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Amy will walk south and east along the grid of streets shown. At the same time and at the same pace, Binh will walk north and west. The two people are walking in the same speed. What is the probability that they will meet?

Grid showing the position of the two people

I tried using Pascal's triangle but I have no idea how to proceed.

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    $\begingroup$ ... with the same speed, right? $\endgroup$ – user66081 May 2 '17 at 15:28
  • $\begingroup$ Yes, both are walking in the same speed. I just saw I made a type and instead of writing pace I wrote place. $\endgroup$ – Sarhad Salam May 2 '17 at 15:28
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    $\begingroup$ So please add this information to the problem description. $\endgroup$ – miracle173 May 2 '17 at 15:29
  • $\begingroup$ It is explained here youtu.be/F_kt51Qj1RI $\endgroup$ – Thomas Wagenaar May 2 '17 at 20:38
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    $\begingroup$ There's missing information in your problem description (though I can guess what it is). First, you can't walk North and West at the same time (because of the grid). Presumably you mean that there's a 50% chance of each choice being taken by A and B. You need to state that. $\endgroup$ – Francis Davey May 2 '17 at 22:02
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Here's one possible way that Amy and Binh can meet:

red-blue paths

Together, the red and blue path make up a path from point $A$ to point $B$. There are $\binom{10}{5} = \frac{10!}{5!\,5!}$ such paths, because each path consists of $5$ vertical steps and $5$ horizontal steps, and there are $\binom{10}{5}$ ways to choose which steps are vertical.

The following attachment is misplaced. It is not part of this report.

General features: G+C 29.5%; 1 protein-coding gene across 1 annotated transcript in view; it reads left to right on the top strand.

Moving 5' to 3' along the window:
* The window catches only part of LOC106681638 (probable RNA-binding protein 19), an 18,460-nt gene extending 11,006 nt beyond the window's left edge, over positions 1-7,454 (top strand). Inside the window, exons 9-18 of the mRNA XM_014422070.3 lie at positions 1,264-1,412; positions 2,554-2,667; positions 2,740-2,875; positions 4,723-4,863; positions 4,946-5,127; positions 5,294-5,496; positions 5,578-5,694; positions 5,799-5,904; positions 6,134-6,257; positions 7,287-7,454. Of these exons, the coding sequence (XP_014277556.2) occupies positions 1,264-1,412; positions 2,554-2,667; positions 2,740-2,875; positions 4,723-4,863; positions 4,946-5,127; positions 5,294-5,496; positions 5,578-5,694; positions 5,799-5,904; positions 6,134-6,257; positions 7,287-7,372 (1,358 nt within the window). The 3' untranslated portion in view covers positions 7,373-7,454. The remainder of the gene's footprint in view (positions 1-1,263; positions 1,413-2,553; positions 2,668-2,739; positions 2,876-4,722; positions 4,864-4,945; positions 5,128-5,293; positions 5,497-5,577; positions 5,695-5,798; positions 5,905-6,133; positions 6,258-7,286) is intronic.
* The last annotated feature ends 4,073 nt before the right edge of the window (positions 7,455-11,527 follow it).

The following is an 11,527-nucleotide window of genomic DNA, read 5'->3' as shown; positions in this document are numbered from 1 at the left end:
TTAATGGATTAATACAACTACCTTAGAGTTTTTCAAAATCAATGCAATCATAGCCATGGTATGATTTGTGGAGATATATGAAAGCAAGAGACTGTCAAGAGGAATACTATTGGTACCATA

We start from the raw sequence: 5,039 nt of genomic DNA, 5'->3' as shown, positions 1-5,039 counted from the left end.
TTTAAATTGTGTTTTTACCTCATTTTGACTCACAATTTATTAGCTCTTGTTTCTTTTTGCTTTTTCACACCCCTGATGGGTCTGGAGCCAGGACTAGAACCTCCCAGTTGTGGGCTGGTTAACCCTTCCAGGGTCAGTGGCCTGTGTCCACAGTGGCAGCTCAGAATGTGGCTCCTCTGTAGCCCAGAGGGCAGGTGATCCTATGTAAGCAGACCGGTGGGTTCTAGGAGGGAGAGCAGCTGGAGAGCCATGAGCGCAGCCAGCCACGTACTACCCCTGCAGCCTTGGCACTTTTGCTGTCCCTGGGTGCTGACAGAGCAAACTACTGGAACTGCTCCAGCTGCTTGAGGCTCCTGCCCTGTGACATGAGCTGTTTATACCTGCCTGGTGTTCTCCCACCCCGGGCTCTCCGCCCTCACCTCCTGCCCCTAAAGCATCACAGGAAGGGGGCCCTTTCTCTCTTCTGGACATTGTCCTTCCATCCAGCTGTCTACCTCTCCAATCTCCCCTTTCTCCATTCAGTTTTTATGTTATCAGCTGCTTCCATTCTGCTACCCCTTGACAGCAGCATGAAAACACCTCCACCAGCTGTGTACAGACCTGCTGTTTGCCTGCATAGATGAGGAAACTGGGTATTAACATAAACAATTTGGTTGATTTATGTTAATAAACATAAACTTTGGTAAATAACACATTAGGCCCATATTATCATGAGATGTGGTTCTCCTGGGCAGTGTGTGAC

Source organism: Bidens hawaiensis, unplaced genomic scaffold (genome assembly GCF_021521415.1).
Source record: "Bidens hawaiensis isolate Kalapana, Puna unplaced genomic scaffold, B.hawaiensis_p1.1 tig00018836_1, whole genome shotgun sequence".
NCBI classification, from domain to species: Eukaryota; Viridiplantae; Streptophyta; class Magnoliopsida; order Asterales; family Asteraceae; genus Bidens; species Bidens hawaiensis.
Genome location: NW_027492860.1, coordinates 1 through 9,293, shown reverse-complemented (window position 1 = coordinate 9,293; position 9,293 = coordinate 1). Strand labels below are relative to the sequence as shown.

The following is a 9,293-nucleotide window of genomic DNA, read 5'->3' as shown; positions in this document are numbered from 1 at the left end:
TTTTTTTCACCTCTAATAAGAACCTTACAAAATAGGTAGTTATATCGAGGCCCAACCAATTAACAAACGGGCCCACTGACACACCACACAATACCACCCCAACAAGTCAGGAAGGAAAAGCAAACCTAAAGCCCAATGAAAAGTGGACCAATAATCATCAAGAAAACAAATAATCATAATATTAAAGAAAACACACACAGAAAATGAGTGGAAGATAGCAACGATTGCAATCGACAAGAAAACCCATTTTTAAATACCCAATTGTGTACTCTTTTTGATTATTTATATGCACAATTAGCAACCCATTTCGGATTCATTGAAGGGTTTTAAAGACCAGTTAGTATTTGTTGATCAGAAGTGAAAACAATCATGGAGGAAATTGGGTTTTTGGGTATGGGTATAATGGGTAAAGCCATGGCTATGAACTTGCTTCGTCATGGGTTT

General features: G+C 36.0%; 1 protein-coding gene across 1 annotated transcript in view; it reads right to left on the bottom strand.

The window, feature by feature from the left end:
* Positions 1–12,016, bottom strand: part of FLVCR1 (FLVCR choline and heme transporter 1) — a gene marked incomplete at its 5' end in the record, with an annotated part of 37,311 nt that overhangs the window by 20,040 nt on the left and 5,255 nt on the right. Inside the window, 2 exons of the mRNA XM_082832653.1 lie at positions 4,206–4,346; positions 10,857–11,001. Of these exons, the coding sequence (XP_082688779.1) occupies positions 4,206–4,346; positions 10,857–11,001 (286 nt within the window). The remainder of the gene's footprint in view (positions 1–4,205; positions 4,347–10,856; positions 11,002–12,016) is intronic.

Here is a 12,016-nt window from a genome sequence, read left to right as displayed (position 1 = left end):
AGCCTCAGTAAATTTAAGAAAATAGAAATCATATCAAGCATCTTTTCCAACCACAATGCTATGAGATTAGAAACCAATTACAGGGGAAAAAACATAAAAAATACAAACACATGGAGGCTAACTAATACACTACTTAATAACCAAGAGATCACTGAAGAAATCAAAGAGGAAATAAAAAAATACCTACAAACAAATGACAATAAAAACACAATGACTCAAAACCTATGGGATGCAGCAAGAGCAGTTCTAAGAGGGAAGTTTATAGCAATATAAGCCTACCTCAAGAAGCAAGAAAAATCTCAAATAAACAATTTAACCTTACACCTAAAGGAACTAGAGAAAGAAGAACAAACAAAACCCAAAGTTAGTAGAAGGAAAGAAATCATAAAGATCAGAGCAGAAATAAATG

There are $2^{5+5}$ ways to choose which $5$ steps Amy takes, and which $5$ steps Binh takes. Of them, $\binom{10}{5}$ result in them meeting. So the probability is $\binom{10}{5}/2^{10} = \frac{252}{1024} = \frac{63}{256}.$

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    $\begingroup$ For those trying to follow along, one unstated fact is that Alice and BInh can only meet after each person has walked exactly 5 blocks. To prove that fact, you could think about an expression based on their coordinates like Ax + Ay + Bx + By, and show that the expression is invariant (always equal to 10). So if they meet (A's coords are equal to B's coords), then we have Ax + Ay = 5, so Amy has walked exactly 5 steps, and same thing goes for Binh. Therefore, the first 5 steps taken by each person determine whether or not they will meet, and that's why 2^5 is relevant. $\endgroup$ – David Grayson May 3 '17 at 0:20
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    $\begingroup$ Hi, can you please explain to me why this answer is wrong? "All the possible ways for them is $\binom{10}{5}*\binom{10}{5}$, and in only $\binom{10}{5}$ of them they meet each other. So the probability is $\dfrac{1}{\binom{10}{5}}$ $\endgroup$ – Soroush khoubyarian May 3 '17 at 13:59
  • $\begingroup$ @Soroushkhoubyarian There's an unstated assumption here, which is that Amy and Binh are equally likely to pick either direction until they run into an edge. If they pick uniformly random routes, then the denominator should be $\binom{10}{5}^2$ instead. But after they meet each other in $\binom{10}{5}$ ways, they have more ways to finish their path, so your approach should lead to a bigger answer than $\frac{1}{\binom{10}{5}}$. $\endgroup$ – Misha Lavrov May 7 '17 at 15:51
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It's first worth noting that the number of ways to make $Y$ moves vertically and $X$ moves horizontally is $\binom{X+Y}{Y}$ (think of it like writing $X+Y$ move-slots and choosing $Y$ of them to be vertical movements, which means the rest are horizontal).

Amy and Binh must make $10$ moves each, which means they can only meet after $5$ moves.

Assuming they meet: If Amy makes $Y$ moves down and $X$ moves to the right (cumulatively), Binh must make $X$ moves up and $Y$ moves to the left (cumulatively). There are $\binom{X+Y}{Y}^2 = \binom{5}{Y}^2$ ways for both people to arrive at such a meeting point.